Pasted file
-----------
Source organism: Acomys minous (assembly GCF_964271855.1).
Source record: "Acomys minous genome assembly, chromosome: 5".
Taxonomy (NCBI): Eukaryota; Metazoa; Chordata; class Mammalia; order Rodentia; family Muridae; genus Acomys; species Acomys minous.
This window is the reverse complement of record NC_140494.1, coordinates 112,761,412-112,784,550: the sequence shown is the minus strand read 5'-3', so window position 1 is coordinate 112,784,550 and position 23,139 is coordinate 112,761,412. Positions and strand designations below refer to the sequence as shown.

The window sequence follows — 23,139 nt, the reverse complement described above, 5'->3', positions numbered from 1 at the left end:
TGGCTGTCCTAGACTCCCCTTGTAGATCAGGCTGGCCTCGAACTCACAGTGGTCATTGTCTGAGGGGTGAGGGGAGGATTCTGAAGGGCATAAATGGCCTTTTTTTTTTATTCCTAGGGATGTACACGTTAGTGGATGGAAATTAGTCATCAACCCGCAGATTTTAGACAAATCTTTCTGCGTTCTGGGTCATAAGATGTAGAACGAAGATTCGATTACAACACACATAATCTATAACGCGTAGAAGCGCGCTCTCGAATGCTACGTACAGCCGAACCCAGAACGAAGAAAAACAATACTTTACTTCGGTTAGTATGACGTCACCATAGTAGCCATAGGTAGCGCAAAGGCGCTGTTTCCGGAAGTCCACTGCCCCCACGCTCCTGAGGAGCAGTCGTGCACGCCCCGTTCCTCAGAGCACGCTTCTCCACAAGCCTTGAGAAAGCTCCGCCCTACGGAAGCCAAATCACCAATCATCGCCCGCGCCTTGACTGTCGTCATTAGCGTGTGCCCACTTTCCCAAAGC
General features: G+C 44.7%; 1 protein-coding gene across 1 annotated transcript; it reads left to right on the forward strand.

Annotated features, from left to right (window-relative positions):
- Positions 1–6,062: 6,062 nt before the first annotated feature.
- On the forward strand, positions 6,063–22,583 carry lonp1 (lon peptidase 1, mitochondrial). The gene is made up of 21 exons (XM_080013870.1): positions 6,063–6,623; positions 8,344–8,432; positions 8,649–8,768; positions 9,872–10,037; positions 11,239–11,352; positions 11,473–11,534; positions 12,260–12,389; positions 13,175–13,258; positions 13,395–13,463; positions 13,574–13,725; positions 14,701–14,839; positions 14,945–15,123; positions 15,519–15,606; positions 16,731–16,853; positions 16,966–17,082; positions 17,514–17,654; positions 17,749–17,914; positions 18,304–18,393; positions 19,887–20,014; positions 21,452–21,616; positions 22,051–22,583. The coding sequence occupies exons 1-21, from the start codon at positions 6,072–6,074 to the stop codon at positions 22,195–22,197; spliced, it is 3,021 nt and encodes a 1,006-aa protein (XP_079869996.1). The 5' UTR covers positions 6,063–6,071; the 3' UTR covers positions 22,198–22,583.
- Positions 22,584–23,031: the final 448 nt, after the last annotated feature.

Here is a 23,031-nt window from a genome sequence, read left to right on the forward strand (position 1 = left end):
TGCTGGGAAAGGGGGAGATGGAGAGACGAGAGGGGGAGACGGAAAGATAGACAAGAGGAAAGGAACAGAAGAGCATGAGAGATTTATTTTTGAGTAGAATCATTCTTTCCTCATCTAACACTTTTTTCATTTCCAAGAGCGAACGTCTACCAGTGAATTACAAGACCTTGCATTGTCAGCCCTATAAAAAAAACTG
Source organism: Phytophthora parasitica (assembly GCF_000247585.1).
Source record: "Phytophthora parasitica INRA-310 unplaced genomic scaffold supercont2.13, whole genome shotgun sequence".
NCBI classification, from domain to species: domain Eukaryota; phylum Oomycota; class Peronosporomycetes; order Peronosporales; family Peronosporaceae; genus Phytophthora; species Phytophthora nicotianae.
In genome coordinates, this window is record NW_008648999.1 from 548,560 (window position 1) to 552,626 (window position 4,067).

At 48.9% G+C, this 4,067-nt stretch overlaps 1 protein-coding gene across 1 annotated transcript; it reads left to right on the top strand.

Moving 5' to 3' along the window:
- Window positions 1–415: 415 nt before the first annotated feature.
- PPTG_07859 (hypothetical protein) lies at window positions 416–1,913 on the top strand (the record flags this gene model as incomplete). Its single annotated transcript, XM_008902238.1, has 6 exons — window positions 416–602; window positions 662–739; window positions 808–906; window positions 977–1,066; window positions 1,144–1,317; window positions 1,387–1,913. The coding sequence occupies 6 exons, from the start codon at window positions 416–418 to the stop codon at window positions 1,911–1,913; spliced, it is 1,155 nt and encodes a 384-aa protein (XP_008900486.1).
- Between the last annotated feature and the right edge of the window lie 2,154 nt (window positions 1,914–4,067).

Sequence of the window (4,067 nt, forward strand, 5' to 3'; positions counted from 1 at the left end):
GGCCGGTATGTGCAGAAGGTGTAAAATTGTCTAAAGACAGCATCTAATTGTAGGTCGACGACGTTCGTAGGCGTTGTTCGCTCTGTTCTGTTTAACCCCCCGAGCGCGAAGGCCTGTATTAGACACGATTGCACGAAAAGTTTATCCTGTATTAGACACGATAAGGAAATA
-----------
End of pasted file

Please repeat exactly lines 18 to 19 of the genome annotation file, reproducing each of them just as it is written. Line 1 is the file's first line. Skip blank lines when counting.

At 48.9% G+C, this 4,067-nt stretch overlaps 1 protein-coding gene across 1 annotated transcript; it reads left to right on the top strand.

Moving 5' to 3' along the window: